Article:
Smoking cigarettes and the influence on sperm quality

September 03, 2019

Smoking cigarettes is a recognized problem when it comes to sperm quality. The decline in the quality of sperm has been found more significant when it comes to the heavy smokers (more than 20 cigarettes a day) compared to moderate (10-20 cigarettes a day) or mild smokers (1-10 cigarettes a day).


One of the ways, tobacco is influencing sperm quality is by disturbing the DNA quality causing mutation of sperm cells. In order for sperm to be healthy, the sperm cells have to have positive vitality, morphology, motility and sperm count.  
Tobacco is influencing 3 of them – sperm count, motility and morphology. Influencing these factors might result in fewer sperm cells, sperm cells that are not able to swim or sperm cells that are morphologically abnormal. 

Furthermore, cigarette smoke contains the reactive oxygen species also called ROS, which is the major reason for Leucocytospermia. Leucocytospermia means the presence of white blood cells in the ejaculate. Higher levels of ROS are negatively influencing the performance of sperm cells and therefore lead to lower sperm quality.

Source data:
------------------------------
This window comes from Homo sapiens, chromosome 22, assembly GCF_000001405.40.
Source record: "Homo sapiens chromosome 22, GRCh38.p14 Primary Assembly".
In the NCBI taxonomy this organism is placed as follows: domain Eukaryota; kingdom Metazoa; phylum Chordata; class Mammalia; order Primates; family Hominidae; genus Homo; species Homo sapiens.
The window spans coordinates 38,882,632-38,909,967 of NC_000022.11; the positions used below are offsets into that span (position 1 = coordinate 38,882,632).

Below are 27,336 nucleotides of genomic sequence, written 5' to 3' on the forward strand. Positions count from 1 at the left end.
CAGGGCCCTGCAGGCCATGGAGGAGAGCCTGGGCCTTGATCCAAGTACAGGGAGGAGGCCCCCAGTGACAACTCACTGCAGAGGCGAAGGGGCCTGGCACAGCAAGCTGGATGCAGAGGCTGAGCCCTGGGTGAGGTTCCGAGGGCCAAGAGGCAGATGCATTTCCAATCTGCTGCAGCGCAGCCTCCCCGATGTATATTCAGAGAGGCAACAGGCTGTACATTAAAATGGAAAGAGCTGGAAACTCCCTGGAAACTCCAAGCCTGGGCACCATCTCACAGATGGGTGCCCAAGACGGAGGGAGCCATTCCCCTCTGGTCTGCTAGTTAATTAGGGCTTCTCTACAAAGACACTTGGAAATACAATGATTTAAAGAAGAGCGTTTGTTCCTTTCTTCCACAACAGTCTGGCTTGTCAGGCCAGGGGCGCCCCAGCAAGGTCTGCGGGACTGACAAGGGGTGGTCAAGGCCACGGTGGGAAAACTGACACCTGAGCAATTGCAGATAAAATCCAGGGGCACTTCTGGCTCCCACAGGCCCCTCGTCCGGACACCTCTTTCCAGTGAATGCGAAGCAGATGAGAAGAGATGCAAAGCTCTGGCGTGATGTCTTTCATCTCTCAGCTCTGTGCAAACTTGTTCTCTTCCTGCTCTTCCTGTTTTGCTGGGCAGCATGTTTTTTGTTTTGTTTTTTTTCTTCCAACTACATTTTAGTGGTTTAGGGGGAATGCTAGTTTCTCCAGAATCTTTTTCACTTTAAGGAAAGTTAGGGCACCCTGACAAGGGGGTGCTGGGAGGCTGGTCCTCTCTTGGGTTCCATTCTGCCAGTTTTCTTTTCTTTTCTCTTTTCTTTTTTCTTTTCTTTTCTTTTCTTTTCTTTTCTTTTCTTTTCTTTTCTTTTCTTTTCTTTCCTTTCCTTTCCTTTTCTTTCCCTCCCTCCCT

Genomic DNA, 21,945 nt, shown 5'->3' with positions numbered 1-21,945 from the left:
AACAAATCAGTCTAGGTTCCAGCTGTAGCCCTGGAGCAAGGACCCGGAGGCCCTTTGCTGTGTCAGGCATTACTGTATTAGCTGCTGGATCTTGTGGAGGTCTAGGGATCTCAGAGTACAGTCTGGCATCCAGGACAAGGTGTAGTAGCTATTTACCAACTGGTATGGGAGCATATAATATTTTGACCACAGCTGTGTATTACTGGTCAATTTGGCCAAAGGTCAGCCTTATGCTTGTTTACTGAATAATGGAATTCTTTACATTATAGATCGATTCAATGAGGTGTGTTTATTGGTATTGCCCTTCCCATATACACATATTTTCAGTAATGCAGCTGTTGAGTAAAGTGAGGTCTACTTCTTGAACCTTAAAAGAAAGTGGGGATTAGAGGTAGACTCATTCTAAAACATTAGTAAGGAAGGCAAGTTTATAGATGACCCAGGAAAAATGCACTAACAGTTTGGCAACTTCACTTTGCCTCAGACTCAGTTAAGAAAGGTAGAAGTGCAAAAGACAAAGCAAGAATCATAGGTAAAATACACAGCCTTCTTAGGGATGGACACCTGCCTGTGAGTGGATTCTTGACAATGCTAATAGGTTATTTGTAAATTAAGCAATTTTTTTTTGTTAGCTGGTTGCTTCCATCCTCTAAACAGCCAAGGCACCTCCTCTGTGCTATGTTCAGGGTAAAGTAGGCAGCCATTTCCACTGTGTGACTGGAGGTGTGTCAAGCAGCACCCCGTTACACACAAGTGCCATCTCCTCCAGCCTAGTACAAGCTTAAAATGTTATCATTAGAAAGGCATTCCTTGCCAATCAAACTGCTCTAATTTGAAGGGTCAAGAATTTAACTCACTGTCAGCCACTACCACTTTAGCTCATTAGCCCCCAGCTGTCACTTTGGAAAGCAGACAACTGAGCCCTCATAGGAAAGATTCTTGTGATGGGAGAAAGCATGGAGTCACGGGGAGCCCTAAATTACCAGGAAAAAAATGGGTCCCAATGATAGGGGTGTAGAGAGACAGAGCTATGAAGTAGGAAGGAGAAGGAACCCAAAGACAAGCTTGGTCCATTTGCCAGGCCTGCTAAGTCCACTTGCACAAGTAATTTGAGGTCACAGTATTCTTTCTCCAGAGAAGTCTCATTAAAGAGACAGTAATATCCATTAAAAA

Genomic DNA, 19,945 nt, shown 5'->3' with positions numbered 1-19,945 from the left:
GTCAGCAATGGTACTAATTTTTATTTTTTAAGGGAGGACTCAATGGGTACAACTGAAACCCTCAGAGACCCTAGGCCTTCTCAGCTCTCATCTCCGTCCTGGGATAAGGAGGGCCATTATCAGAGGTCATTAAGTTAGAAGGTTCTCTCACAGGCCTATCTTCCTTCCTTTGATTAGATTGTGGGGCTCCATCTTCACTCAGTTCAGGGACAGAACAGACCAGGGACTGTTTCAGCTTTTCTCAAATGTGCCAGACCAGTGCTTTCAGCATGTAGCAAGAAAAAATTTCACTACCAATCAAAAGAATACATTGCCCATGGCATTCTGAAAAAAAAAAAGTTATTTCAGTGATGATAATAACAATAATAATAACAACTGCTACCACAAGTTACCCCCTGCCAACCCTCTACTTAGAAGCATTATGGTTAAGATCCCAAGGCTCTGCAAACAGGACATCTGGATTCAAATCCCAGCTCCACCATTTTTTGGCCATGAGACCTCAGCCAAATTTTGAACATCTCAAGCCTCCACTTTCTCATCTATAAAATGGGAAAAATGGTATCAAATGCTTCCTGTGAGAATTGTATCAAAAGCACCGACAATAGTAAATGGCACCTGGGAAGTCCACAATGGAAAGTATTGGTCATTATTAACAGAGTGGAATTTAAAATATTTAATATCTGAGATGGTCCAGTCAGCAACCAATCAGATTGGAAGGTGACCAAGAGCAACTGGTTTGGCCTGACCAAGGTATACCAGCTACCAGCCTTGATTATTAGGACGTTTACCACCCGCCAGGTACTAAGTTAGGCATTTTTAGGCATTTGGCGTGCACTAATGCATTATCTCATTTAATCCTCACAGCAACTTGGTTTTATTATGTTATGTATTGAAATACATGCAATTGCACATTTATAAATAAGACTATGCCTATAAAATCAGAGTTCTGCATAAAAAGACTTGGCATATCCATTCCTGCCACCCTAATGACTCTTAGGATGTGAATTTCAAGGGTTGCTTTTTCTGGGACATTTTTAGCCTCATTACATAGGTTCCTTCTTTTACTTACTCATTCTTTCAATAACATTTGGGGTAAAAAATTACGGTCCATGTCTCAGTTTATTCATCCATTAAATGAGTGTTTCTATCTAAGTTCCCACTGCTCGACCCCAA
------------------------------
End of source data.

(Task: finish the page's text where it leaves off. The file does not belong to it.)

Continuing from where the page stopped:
You can read more about what determines sperm quality in the previous post.  
So, if you do not consider other health risks connected to smoking cigarettes, you might consider quitting at least for 3 months to try to improve the quality of your sperm cells.  


It is definitely easier said than done to quit smoking cigarettes, but some people found it quite helpful using apps to measure their progress in quitting. Healthline.com made a great overview of Apps for both Android and iPhone.  
One of the very well rated apps for iPhone is the My Quit Coach by Livestrong.com. The great thing about the app is that besides a customized quitting plan, you get access to a community where you can share your experience and support with other people. The SmokeFree for Android provides motivational tips, personal statistics and even financial stats on how much money you saved. 

The Harvard Medical School had also published a great article on quitting smoking that recommends a two-pronged approach, which is a combination of a behavioural strategy and a nicotine replacement. When it comes to behavioural strategy, it can be anything from consulting with your doctor to a friend, but social support seems to be an important factor when quitting smoking.  
Nicotine replacements offer a wide variety of products from chewing gums, to patches and inhalators. 
In case of a combination of nicotine replacement, one should take into consideration the amounts of nicotine in each in order to avoid overdosing with nicotine.  
Whether you decide for one or the other option of quoting, the Smokefree.gov provides never-ending suggestions on quitting, but also staying cigarettes free.  



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